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Dark Roads and Golden Hells: Writing Good Planar Locations

Dark Roads and Golden Hells: Writing Good Planar Locations

Dark Roads and Golden Hells

The patronage project Dark Roads and Golden Hells is plane-hopping along!

Dan and Wolf asked me to put together a few words about writing a good planar location (I don’t mean “Good” necessarily, but the advice applies), and I thought that you all might appreciate some sage advice from a master planesmaster.

Unfortunately, Zeb and Monte can’t be here, so you’re stuck with me.

Engaging Creatively

When we engage in the creative process, we are combining ideas, places, people, and things, though not necessarily all at once. Still, this is a good start for imagining a planar location. Descartes, among many others, said (approximately) that there is nothing that we can imagine that we have not experienced; it’s impossible to imagine something outside of our experience. Creativity is, in essence, a mash-up of the stuff kicking around in our heads. It’s just a question of how to pull stuff out of there that’s cool…

I could say something about how it helps to have a background in philosophy, be well read in the classics, be able to drop an allusion or two to a deep mythology, but really, that’s kind of window dressing to the main event.

The way I do it is to come up with a couple of ideas. I usually start by asking, “What’s something someone on the planes would want? What would give them (or their side) more power? What would help them achieve their goals?” It’s worth considering the question from the various hard axes of alignment: Law, Chaos, Good, and Evil. What does a Lawful creature want? More law, of course. A regimen of activity that helps promote more orderly behavior. Something that makes Law attractive. Sometimes this means a zero-sum game with Chaos, and so Law might be building plots that will make Chaos look bad. Other times, Law might be pushing solely on the self-promotion side. It’s a sure bet that they’ve got multiple schemes going at multiple times; if you want to get nutty, you can start thinking back on the well-laid plans of villains and heroes in our popular entertainment, and then consider that each of those plans is part of the master plan Law is pursuing, each laid out like well-ticked marks in a ledger somewhere… but I digress.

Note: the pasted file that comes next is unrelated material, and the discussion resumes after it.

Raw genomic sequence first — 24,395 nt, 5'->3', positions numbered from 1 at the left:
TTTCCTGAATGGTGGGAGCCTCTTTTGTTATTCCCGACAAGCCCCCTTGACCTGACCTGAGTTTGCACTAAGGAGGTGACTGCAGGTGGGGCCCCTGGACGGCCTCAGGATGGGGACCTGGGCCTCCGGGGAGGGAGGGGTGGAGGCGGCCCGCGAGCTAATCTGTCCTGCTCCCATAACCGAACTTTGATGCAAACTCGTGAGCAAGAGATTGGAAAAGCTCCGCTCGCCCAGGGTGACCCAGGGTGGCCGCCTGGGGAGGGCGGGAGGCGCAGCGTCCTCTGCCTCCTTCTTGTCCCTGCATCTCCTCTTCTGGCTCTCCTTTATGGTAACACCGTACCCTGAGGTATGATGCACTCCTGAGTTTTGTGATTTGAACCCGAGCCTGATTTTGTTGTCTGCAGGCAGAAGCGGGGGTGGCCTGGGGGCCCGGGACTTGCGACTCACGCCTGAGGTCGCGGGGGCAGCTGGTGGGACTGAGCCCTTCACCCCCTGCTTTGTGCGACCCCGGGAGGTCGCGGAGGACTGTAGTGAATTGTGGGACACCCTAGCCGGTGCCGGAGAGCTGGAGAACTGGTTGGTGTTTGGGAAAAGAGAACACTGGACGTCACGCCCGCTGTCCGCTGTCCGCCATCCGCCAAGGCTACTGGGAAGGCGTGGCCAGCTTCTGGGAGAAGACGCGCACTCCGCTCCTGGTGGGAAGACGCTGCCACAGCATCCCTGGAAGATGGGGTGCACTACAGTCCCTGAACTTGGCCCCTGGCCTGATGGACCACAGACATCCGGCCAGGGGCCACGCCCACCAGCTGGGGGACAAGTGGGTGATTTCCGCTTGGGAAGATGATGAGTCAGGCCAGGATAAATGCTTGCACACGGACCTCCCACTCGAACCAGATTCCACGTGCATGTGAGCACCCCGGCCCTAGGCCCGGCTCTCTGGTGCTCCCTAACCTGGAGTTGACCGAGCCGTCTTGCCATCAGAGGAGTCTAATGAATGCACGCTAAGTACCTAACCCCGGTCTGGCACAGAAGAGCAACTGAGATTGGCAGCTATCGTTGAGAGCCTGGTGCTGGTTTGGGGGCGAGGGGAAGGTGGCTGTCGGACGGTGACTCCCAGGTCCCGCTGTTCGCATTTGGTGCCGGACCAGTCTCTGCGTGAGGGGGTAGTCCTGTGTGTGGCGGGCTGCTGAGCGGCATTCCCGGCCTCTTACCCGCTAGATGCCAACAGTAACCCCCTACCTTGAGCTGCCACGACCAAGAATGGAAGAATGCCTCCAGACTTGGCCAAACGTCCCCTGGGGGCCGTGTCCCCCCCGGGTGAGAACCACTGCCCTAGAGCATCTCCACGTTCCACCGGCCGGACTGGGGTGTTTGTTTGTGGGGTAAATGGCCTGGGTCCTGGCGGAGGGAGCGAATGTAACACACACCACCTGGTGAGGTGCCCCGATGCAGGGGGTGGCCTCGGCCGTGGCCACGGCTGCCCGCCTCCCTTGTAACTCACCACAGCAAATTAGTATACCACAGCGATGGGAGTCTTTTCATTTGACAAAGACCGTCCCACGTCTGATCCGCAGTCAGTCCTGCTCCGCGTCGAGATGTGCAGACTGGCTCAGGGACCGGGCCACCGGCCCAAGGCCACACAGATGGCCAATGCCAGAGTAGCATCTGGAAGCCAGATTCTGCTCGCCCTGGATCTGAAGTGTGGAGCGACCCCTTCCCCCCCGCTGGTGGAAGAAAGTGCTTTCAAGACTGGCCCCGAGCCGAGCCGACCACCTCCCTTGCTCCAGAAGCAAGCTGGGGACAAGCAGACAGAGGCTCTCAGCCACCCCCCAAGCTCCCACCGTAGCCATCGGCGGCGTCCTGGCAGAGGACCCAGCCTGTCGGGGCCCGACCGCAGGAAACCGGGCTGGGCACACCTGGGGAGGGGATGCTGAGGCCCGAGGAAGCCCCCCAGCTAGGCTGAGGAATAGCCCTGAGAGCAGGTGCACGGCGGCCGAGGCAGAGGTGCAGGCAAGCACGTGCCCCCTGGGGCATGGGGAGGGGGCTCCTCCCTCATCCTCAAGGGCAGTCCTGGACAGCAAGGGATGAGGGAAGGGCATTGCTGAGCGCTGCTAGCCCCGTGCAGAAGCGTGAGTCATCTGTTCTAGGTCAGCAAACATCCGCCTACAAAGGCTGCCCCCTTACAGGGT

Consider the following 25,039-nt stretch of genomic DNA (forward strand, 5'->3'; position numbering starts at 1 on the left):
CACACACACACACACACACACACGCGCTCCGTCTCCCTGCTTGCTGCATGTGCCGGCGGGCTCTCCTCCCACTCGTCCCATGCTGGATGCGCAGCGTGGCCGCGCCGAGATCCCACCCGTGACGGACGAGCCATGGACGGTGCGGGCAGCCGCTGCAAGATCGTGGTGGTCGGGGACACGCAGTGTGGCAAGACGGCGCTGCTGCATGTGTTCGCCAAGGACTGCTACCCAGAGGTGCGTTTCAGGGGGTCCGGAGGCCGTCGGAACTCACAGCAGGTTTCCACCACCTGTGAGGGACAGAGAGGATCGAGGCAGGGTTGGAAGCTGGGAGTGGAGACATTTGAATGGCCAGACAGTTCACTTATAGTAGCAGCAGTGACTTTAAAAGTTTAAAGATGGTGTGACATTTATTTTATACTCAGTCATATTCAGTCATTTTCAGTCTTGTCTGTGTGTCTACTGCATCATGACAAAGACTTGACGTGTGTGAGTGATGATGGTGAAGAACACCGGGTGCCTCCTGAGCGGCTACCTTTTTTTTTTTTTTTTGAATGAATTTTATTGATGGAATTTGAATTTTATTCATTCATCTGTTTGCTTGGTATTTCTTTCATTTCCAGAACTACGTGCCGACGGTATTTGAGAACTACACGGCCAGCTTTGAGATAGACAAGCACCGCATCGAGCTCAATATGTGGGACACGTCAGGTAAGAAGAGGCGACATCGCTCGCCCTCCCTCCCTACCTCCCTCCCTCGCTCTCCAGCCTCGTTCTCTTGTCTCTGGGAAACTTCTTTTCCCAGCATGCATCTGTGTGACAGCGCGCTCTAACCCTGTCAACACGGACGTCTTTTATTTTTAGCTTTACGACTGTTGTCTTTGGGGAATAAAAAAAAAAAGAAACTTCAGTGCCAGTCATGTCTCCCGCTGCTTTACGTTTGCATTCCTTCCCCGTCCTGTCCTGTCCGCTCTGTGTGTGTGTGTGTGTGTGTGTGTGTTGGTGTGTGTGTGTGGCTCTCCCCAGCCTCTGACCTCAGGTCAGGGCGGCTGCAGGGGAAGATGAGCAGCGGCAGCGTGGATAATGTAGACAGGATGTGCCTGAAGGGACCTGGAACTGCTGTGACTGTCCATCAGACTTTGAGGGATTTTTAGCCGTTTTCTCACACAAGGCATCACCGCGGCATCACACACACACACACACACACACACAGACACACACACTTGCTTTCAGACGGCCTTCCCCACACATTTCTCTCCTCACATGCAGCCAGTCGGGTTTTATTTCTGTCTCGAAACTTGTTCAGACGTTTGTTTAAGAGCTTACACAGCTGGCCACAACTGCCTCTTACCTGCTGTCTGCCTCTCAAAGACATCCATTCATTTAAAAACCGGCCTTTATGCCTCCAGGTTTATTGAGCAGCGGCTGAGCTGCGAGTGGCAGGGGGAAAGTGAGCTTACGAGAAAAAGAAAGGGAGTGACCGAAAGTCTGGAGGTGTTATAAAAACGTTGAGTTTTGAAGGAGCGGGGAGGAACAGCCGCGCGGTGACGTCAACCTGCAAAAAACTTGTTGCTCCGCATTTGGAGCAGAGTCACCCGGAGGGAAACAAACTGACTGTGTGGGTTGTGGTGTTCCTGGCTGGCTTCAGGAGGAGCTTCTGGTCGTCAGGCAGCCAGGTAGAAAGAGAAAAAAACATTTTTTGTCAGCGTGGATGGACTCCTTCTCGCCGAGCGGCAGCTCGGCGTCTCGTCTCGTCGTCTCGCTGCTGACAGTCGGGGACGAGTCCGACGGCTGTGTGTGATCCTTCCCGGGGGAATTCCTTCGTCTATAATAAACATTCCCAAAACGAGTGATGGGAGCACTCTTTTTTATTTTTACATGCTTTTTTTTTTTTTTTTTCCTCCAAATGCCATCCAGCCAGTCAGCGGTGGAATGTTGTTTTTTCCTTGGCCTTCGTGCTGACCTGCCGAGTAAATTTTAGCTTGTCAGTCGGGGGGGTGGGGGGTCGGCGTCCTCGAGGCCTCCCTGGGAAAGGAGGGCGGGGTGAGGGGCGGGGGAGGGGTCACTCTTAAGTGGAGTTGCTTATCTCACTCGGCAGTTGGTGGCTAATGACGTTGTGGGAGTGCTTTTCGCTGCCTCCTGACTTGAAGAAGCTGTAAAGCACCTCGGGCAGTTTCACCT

I need to note that digression is an important part of the creative process. At the same time, knowing when not to digress is also a valuable skill.

Of Gods and Insects

So we should consider what those axes of alignment want. Then we should consider how their agents will interpret those goals. We should probably consider how far down on the agency tree we want to go: divinities, avatars, proxies, servants, mortal servants, mortals, allies, and so forth. Each of those agents will have a certain power level available to them for constructing such a location. If the location is an artifact of the planes, rather than created by anything we know now, we need to figure out how it got there and who might have had an interest in putting it there. It might be something like Devil’s Tower, a piece of rock eroded and extruded from the plane’s material. Or it might have been created by an agent of long-dead powers, in which case we’re back to our original creative process.

When we’ve determined the power level available to our creators, we can determine how far-reaching the location is, and what its likely features will be. Mortals will create on a mortal scale (though one should never underestimate what mortals are capable of creating—look at some of the wonders of the world, and then imagine someone is inspired by the planes themselves). Gods will create on a divine scale, and their works will be subsequently mightier, with parts that unreachable and inconceivable by human intellect. Consider how insects might enter your house; consider what structures insects build outside of your house. This is the minimum scale of distance between the human and the divine.